Local musician Kenny Huffman was born and raised in the coal country of Pennsylvania. This seems only natural, as the Quaker State transplant will light up the stage with his combustible rock ‘n’ roll energy at Huske Hardware in downtown Fayetteville on Friday, Aug. 25, as part of the city’s monthly 4th Friday celebration.
    Huffman, who has made Fayetteville his home for the past nine years, will play alongside backing  band Workhorse.
Huffman plays a brand of diamond-sharp folk-rock that recalls Bruce Springsteen, John Cougar-Mellencamp and Buffalo Springfield; however, his own personal music tastes run a wide and eclectic gamut.
    “I love rock bands, such as Boston and Steely Dan,” said Huffman. “But I have a variety of influences, like Robert Earle Keen.
    “I like to think of my form of music as ‘Americana,’ or ‘roots’ music,” added Huffman.
Despite his breadth of musical influences and the perceptions of others, Huffman has a style all his own. And to hone that style, Huffman has branched out with a multimedia packaging of his music that includes not only several CDs, but music videos. In fact, come Friday night at Huske Hardware, Huffman will debut a brand new video for the song “Pirate Days.”
   {mosimage} “It’s a collage of performances from Fayetteville and Sanford.” said Huffman. “And there are some clips from previous 4th Fridays, including the belly dancing troupe Shadows of the Fire.”
    Huffman says he’s excited about playing during the 4th Friday celebration. He says the event is indicative of a revived music scene taking root in Fayetteville.
    “I really like the Fayetteville music scene,” said Huffman. “I think the scene is really growing. I’ve talked to some of the older guys who tell me what it used to be like when the scene was hopping; I think we’re getting back to that and I think it’s related to how the downtown is blossoming.”
    And as the Fayetteville music scene blossoms, so does Huffman’s core of fans, which he says skews to the “over 30” demographic, though his music is timeless rock ‘n’ roll designed to appeal to all ages.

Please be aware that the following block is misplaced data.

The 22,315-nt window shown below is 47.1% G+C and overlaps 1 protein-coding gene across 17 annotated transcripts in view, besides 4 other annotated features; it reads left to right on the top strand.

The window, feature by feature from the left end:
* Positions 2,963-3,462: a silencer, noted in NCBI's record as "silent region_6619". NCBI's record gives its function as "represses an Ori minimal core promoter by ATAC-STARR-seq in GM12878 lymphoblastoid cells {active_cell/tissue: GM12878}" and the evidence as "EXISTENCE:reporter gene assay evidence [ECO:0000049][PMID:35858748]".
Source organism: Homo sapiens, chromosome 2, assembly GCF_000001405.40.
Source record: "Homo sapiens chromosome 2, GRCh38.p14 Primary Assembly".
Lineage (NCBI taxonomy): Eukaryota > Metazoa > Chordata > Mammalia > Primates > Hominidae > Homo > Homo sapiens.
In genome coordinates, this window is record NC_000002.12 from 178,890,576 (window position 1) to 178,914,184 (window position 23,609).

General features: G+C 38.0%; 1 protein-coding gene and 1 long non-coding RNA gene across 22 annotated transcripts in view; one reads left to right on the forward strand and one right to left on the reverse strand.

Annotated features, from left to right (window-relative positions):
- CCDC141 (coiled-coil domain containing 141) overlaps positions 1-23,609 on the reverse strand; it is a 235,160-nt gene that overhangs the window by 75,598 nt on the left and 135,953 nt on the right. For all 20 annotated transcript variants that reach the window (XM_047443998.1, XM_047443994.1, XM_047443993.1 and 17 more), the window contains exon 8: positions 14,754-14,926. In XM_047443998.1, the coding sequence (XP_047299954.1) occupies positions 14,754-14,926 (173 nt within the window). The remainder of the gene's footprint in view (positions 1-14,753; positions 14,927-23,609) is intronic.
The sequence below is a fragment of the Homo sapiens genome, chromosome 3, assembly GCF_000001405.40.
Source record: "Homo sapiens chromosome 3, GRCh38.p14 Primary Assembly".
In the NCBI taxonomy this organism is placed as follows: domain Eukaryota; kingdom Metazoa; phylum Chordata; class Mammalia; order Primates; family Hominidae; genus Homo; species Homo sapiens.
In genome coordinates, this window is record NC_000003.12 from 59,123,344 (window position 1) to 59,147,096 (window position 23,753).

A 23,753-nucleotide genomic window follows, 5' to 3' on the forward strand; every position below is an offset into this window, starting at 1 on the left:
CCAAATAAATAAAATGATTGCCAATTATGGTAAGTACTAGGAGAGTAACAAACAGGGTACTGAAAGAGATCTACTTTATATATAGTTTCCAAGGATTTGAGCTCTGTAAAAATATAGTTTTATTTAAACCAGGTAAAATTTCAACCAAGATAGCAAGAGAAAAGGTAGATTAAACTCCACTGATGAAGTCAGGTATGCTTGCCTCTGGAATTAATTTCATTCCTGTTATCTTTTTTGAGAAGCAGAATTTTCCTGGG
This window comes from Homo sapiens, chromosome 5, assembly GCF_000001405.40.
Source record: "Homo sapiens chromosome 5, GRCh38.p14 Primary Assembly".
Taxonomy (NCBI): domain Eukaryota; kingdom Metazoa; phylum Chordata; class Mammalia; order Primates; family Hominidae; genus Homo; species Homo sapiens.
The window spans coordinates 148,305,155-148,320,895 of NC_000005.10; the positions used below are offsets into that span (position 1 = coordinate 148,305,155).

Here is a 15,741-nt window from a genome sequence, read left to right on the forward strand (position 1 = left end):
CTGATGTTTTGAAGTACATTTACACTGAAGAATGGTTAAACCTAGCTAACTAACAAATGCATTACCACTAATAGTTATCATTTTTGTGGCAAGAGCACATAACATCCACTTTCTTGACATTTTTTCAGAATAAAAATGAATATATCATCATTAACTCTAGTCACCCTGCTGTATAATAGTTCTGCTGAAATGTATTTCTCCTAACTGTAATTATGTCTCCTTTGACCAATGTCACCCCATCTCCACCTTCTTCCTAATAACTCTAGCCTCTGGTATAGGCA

“It’s hard to build a huge following if you’re only playing weekends like we do,” said Huffman, who has a “day job” at Cross Creek Early College High School. He has worked as an educator for 15 years. “I want to appeal to as many people as possible when I play.”
    While his workdays are filled with the molding of young minds, his weekends are filled with helping mold his collaborative partners, Workhorse, into a well-lubed rock ‘n’ roll machine.
    “They’re great guys,” said Huffman. “And they’re not just great musicians — they’re really great human beings.”
Huffman has released two CDs with Workhorse, and says it was a “blast” to make the “Pirate Days” video. In fact, he enjoyed the filming process so much that he hopes to make another. And while he has embraced this new visual medium to get his musical messages to the masses, he has also seen the electronic scribbling on the wall when it comes to the intertwined future of music and the Internet — there are original song downloads at www.kennyhuffman.net.
    “We try to direct people toward our Web site rather than attempting to sell a lot of CDs at our shows,” said Huffman.
Jut like the Internet, Huffman and Workhorse will be “wired” and ready to go on Aug. 25 at Huske Hardware, with the music starting at around 10 p.m.
    For more information about Huffman, Workhorse, or the 4th Friday show, you can check out the Web site or e-mail Huffman at huffmani@hotmail.com.
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